BEIJING, Aug. 20 (Xinhua) -- Chinese in about a dozen cities took to the streets Sunday to voice their opposition to the landing of Japanese activists on the Diaoyu Islands. Patriotism is a noble act, but protestors should avoid any irrational or violent behavior.
People gathered in city centers to protest the arrival of several Japanese lawmakers and members of right-wing groups at the islands, advocating the defense of China's territory and calling for a boycott of Japanese products. The protests were largely said to have taken place peacefully, with police maintaining order.
However, several ugly incidents did occur, demonstrating a brand of nationalism that is wholly uncalled for. In the city of Shenzhen in south China's Guangdong province, rabid protestors vandalized a Japanese restaurant and overturned a Japanese-brand police car. No casualties were reported, fortunately.
Photos of the destruction have already been widely disseminated on major social networking websites, triggering fierce opposition to the mindless violence demonstrated by the protestors.
China has repeatedly voiced its opposition to Japanese rightists' landing on the Diaoyu Islands, describing the landing as an illegal action that violates China's territorial sovereignty.
Although Chinese authorities have encouraged the country's citizens to express their patriotism peacefully, the government ultimately rejects the kind of blind patriotism that can result in violence, especially against Chinese compatriots.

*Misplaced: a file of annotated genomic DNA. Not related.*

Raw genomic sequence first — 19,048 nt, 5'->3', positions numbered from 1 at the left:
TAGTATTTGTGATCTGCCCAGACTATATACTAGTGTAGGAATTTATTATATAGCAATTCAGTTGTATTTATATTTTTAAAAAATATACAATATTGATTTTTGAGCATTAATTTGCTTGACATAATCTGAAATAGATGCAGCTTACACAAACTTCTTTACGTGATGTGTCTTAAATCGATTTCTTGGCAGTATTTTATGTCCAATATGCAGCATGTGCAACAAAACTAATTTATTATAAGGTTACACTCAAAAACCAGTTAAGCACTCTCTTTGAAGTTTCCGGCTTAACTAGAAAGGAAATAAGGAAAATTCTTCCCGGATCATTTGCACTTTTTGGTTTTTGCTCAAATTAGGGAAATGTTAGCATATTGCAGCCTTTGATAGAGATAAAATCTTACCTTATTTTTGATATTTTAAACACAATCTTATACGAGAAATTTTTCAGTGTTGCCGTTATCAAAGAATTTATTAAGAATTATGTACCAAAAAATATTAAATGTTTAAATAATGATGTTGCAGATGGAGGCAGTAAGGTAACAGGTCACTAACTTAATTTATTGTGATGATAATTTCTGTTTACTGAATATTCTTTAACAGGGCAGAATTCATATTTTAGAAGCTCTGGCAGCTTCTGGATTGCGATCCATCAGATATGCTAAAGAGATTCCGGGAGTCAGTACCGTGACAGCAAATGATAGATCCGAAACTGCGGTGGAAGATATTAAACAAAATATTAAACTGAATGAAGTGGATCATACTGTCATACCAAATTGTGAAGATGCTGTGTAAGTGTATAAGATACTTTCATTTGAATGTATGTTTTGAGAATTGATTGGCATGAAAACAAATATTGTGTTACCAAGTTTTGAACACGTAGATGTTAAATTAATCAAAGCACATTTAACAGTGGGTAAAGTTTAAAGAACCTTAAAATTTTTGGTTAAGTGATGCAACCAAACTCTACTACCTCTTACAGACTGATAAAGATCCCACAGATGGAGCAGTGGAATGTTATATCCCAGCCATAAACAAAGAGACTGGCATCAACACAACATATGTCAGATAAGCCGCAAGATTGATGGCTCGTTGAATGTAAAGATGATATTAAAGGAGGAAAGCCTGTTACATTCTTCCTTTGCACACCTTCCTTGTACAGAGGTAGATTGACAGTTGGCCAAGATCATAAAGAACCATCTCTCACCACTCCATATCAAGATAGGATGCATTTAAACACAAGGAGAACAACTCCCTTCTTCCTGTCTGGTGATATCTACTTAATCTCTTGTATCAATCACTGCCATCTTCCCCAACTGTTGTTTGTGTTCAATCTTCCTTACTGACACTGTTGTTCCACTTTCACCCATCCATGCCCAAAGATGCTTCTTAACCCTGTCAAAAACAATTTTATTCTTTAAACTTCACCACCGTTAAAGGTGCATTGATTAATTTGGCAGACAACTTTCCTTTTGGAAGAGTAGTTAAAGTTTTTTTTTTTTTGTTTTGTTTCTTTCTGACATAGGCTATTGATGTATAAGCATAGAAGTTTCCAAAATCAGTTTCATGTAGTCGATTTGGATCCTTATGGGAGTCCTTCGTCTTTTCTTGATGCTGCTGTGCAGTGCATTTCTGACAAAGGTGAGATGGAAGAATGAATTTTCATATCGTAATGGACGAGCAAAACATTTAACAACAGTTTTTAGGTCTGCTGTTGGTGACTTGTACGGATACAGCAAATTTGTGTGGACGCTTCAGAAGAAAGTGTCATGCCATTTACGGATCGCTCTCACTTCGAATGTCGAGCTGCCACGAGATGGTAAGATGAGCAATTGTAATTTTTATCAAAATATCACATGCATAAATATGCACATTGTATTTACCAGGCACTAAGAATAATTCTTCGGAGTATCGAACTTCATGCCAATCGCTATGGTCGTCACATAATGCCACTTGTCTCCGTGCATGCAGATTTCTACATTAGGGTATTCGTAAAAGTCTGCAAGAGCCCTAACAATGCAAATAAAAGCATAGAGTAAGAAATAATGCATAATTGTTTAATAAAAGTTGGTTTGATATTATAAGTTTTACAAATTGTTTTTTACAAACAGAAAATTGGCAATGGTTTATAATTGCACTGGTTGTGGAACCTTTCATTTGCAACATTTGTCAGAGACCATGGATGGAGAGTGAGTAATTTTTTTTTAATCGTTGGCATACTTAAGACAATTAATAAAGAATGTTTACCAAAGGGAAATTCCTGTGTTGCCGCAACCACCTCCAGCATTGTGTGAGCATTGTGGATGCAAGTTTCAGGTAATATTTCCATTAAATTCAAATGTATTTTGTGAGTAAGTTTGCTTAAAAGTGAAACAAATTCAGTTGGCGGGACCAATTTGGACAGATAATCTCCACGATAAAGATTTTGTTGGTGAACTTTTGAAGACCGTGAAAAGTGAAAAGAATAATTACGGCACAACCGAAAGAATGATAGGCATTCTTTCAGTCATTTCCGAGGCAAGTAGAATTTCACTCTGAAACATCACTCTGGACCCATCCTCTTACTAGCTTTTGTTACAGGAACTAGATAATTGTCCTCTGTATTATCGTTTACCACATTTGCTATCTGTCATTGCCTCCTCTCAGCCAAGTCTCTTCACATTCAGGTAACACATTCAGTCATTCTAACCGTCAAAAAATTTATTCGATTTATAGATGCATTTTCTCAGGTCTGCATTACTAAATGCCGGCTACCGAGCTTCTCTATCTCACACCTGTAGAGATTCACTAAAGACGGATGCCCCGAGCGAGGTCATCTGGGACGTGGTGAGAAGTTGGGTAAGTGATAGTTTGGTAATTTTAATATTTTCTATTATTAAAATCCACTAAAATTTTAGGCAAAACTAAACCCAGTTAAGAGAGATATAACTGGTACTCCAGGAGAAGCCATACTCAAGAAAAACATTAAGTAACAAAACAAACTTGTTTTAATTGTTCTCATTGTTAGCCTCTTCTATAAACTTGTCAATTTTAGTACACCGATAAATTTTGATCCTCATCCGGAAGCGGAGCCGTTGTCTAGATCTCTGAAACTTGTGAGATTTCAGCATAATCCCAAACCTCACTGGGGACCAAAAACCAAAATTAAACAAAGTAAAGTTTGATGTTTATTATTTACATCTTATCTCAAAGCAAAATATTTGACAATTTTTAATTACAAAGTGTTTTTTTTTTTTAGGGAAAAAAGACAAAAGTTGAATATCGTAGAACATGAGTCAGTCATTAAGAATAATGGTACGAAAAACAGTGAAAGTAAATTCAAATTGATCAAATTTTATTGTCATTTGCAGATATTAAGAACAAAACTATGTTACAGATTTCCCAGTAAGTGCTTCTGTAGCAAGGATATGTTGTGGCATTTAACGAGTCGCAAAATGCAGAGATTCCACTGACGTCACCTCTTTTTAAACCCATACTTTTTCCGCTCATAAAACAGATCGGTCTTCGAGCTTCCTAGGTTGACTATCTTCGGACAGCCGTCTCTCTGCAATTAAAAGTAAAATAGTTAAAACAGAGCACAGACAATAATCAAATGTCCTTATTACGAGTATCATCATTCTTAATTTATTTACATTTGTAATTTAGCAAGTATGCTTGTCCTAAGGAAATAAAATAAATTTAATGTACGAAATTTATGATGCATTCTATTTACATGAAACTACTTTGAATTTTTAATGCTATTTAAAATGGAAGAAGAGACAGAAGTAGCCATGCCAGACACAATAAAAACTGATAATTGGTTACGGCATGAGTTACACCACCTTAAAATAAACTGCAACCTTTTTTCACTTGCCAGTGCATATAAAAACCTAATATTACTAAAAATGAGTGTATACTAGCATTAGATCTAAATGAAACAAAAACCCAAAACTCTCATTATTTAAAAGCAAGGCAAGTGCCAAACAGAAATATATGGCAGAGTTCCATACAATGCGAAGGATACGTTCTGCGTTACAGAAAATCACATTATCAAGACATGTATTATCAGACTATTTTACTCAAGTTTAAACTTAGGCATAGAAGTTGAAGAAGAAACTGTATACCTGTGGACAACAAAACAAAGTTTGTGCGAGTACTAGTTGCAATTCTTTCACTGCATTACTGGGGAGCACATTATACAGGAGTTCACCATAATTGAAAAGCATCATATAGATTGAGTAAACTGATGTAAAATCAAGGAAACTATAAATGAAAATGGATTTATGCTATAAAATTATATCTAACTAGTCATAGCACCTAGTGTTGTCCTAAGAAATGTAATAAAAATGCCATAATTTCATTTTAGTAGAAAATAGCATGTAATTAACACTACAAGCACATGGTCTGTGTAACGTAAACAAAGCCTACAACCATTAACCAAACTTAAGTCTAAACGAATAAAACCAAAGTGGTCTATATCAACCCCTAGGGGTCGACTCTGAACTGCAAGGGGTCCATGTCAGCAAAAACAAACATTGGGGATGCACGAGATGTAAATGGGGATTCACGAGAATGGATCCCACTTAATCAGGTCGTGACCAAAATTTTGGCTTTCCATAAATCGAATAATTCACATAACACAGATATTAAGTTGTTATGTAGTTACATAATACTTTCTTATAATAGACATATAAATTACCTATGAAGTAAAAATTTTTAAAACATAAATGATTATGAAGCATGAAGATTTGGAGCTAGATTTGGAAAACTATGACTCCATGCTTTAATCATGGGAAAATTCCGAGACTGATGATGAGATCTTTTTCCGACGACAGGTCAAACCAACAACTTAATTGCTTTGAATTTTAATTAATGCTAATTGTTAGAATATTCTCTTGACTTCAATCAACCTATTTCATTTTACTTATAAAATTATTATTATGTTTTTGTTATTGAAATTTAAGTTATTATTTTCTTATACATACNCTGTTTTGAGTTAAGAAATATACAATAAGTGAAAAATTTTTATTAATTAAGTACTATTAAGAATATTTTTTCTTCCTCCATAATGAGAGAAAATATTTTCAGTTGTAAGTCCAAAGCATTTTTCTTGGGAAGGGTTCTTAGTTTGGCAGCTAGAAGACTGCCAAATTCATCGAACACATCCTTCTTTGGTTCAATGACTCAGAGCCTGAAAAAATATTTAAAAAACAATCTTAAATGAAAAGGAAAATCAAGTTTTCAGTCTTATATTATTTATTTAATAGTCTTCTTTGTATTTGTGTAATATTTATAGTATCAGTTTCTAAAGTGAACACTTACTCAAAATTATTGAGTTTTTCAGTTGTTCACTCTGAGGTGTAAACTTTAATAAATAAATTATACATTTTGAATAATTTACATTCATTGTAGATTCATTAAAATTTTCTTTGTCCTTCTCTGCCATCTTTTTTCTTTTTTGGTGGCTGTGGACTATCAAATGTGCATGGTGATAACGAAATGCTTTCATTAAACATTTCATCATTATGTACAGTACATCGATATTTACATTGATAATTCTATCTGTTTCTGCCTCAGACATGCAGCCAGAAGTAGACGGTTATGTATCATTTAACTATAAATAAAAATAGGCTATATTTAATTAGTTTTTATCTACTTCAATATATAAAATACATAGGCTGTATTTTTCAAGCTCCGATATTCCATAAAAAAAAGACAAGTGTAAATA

The China Youth Daily, the official newspaper of China's Communist Youth League, in a Monday commentary described the violent acts as "extremely stupid," as they not only led to the loss of property belonging to Chinese compatriots, but also damaged the country's global image.
"This kind of patriotism will never win praise. Instead, it will make the real patriots feel ashamed," said the commentary.
Luo Qiang, Communist Party of China (CPC) chief in the city of Mianyang in southwest China's Sichuan province, said the irrational behavior exhibited by the protestors was inappropriate, as it can only cause damage to fellow Chinese and "do the Japanese a favor."
"These actions will only dismay our friends and relatives while giving comfort to the Japanese," Luo said.
Wu Yiting, an employee at a Shanghai-based Sino-Japanese joint venture, said that while it is important to protect China's territorial sovereignty, destroying property as a form of expressing patriotism is crossing the line.
"My company manufactures commodity goods and I get along well with our Japanese employees, especially those who are the same age as me and who have things in common with me. Demonstrating one's patriotism is one thing, but personal expression should not cause discomfort to others," said Wu.
Zhang Nianchi, director of the Shanghai-based Institute of East Asia Studies, said defending the Diaoyu Islands in a rational way will not undermine China's national interests.
"The Diaoyu Islands issue will help us reflect on the overall situation, while irrational action will only do harm to China's development," said Zhang.
The China Youth Daily commentary pointed out that Chinese society is ruled by law, adding that regulations concerning assemblies and demonstrations state that it is against the law to endanger public security and break social order while protesting.
Patriotism should not be used as an excuse to smash-and-grab, the commentary said, adding that punishing those who committed the illegal acts would be the patriotic thing to do.